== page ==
Senior Tory Accuses Boris Johnson Critic Of “Very Serious Mistake” Over Missing Vote
A minister has defended the decision to strip the party whip from Conservative MP Tobias Ellwood (Alamy)
A senior minister has defended Boris Johnson’s decision to strip the Conservative whip from one of his biggest critics after they were stuck abroad and unable to take part in a Commons vote.
Defence select committee chair Tobias Ellwood had the whip removed on Tuesday as punishment for missing a vote on a confidence motion in the government on Monday night. Ellwood says he was unable to return from a working trip to Moldova where he was discussing the situation in Ukraine.
But Simon Clarke, Chief Secretary to the Treasury, said Ellwood made a "very serious mistake” in failing to back the government in the motion.
A number of other Tory MPs abstained on the vote, but Ellwood, a long-term critic of the Prime Minister, and one of the first Tories to call for him to resign over the so-called “partygate” affair, appears to have been singled out for punishment.
A party source said the other Conservatives who didn’t cast a vote were appropriately paired with other MPs, giving them a valid excuse not to walk through the division lobbies.
Clarke confirmed Ellwood’s trip to Eastern Europe was not seen as sufficient reason to be absent from the Commons for the confidence motion.
"He was in Moldova, rather than Ukraine. He was not on government work, he is a backbench MP,” he told Sky News
Clarke suggested Ellwood knew the consequences of missing the vote.
"There are clear arrangements in place which all MPs understand, which govern the conditions for absence from votes, most especially critical votes like a motion of confidence in the government, which has the potential to trigger a general election,” he explained.
Yesterday a Tory source said: "Other Conservative MPs cancelled foreign trips, left poorly relatives, and one MP's mother died on the morning of the vote, and still attended and voted.”
But Ellwood said he did not ignore the Whip's office and kept the party informed of his movements. He said he deeply regretted his suspension and hoped it would only be temporary.
"There are a few options to get back, but there were problems with travel in the UK," he said. "I am very sorry I didn't make it back."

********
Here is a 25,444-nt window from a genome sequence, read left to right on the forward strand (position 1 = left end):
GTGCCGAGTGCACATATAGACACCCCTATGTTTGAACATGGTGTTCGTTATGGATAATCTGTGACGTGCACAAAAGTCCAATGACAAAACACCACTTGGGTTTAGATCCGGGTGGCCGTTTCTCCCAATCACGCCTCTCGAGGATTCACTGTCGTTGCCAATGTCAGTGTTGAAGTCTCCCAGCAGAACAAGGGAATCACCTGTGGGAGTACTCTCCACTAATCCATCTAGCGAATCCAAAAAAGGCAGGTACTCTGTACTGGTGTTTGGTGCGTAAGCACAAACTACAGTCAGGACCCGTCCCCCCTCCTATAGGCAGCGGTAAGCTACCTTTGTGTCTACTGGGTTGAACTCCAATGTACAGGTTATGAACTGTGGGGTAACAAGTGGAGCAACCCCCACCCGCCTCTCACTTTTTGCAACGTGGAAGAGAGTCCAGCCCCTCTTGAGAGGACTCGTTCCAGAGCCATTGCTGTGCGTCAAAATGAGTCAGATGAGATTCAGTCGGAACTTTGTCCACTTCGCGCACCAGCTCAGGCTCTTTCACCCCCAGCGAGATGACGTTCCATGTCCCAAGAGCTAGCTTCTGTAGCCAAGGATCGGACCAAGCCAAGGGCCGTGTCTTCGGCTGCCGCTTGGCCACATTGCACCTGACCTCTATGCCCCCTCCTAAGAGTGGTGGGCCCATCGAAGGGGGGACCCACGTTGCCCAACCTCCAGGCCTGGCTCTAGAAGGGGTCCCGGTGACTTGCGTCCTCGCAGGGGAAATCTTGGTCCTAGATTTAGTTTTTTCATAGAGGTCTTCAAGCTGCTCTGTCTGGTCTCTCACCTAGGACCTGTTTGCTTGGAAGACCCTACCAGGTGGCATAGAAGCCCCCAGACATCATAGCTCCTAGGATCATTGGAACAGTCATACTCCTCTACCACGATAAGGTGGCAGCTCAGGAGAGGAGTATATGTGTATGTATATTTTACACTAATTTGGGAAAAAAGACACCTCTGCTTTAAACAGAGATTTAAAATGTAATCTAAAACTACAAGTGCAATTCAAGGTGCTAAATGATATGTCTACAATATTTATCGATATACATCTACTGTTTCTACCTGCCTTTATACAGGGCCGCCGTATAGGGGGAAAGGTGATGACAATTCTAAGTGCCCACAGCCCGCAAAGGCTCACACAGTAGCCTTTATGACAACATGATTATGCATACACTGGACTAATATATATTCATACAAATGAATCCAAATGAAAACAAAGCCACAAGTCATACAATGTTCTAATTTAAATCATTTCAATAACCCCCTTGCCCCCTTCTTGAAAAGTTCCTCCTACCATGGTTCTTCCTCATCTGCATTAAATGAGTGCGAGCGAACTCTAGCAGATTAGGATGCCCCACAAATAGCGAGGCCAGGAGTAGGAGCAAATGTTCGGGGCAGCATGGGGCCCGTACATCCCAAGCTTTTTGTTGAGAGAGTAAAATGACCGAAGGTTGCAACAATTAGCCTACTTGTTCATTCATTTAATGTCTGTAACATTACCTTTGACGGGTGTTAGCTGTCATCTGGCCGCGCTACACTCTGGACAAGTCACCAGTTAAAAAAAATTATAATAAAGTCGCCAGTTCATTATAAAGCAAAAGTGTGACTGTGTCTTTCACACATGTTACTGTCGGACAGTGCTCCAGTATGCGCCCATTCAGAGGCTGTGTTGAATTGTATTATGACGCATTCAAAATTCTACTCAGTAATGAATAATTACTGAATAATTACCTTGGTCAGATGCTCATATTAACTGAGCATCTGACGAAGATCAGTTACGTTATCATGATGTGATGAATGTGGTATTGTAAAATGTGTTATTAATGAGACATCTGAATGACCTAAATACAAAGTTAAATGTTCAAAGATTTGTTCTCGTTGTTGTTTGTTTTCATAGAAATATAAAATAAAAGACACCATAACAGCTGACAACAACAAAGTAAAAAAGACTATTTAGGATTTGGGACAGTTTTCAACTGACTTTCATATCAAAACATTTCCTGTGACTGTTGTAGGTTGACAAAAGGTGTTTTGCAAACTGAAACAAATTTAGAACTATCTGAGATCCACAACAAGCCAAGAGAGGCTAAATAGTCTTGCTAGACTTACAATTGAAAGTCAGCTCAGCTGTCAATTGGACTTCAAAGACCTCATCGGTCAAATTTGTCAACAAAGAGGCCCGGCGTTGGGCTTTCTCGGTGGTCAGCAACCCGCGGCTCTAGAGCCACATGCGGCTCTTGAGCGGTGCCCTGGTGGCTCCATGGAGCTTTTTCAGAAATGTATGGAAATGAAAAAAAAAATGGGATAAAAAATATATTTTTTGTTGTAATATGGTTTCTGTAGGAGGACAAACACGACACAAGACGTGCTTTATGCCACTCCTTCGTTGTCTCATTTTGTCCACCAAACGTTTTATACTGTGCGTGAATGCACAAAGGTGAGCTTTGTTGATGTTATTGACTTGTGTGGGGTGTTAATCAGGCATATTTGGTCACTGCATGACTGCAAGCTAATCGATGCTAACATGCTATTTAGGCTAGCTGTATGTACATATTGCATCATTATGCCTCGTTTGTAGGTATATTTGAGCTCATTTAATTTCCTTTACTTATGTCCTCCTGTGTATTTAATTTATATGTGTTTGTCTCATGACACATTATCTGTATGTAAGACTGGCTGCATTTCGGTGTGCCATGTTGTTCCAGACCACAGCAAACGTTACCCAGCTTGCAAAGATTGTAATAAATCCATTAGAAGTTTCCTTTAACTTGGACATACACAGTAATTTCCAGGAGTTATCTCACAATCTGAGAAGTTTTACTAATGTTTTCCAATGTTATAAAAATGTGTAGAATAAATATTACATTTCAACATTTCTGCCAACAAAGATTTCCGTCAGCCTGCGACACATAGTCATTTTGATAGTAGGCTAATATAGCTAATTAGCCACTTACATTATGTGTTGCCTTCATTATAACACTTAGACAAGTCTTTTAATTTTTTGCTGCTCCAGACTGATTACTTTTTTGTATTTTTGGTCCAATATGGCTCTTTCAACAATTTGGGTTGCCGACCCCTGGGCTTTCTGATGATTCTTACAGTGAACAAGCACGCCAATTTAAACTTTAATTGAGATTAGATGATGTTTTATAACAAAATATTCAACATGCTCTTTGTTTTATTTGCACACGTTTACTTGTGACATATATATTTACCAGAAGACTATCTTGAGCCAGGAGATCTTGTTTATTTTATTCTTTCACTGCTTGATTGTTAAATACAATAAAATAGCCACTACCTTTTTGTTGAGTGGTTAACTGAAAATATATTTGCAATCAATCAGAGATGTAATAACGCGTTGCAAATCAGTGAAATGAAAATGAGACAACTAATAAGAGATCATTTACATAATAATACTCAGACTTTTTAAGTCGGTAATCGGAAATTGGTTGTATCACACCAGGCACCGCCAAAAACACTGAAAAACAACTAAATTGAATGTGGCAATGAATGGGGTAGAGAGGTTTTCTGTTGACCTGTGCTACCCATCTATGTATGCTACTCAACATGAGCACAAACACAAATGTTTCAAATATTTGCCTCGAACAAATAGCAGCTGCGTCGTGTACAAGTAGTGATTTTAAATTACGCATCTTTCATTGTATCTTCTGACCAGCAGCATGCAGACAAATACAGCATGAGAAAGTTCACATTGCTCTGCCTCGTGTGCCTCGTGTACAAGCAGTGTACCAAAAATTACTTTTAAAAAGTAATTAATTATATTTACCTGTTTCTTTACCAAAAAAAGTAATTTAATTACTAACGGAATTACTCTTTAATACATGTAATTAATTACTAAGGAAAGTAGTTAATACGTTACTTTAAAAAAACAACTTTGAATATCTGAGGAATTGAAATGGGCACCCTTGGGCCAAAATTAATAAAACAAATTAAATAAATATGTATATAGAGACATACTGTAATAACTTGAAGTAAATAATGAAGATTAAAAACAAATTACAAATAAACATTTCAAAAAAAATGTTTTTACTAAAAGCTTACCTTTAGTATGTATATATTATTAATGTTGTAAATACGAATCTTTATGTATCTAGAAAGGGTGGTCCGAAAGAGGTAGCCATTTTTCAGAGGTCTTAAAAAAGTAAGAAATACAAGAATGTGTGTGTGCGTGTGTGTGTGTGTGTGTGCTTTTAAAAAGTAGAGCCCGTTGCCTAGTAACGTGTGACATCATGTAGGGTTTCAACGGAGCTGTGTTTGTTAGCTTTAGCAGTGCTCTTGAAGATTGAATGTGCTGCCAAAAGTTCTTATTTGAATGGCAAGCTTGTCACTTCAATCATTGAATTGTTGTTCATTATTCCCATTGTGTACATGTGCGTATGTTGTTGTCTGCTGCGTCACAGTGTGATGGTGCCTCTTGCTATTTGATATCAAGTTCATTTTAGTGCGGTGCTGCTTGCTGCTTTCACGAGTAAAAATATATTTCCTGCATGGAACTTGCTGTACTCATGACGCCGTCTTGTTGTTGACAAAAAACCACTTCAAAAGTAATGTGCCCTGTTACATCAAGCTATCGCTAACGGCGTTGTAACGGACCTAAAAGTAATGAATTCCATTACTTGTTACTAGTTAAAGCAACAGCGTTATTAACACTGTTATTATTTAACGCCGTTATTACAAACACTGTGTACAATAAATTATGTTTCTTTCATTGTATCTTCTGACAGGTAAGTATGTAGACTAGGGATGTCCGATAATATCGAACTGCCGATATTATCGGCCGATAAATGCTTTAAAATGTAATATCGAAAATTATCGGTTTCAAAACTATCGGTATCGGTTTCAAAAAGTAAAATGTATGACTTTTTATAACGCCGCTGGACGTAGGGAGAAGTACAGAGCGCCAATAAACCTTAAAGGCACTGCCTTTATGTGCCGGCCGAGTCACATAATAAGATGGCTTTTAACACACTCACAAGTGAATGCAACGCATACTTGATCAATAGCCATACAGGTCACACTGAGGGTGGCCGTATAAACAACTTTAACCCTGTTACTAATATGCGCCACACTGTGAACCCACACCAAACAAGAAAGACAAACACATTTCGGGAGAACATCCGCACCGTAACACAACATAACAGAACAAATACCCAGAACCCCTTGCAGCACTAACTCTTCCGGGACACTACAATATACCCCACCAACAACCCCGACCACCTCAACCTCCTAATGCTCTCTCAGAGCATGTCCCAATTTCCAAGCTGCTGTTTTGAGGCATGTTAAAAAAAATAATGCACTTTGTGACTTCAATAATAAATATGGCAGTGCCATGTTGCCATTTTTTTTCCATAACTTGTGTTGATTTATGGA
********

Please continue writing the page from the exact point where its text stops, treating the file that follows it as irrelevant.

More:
Speaking from Odesa, Ukraine, he told Sky News he did not want to speculate about the reasons why he specifically lost the whip.
"I'd be then fuelling the blue-on-blue, which I'm actually trying to avoid," Ellwood continued.
"Let's focus on how we can move forward and make sure that we conclude this leadership campaign to the highest professional standard that I think the British people want to see.”
Losing the whip also means Ellwood can no longer take part in the Tory leadership contest, with the crucial final ballot of MP taking place this afternoon.
He is a vocal backer of Penny Mordaunt, but she will not be able to rely on his vote as the trade minister tries to hold off Foreign Secretary Liz Truss and make it into the final two contenders with former Chancellor Rishi Sunak.
Ellwood declined to speculate on whether he would not have lost the Tory party whip if he had been a Truss backer, rather than supporting Mordaunt, after speculation Johnson's move was to try and benefit the Truss campaign.
But Culture Secretary Nadine Dorries dismissed this idea. "This is wholly untrue and frankly utterly ridiculous," she wrote on Twitter.
"Every single MP of every party is under no illusion regarding the price to be paid in not voting during a Government confidence motion.
“It's a very clearly defined and historic red line. Tobias could have voted like everyone else."
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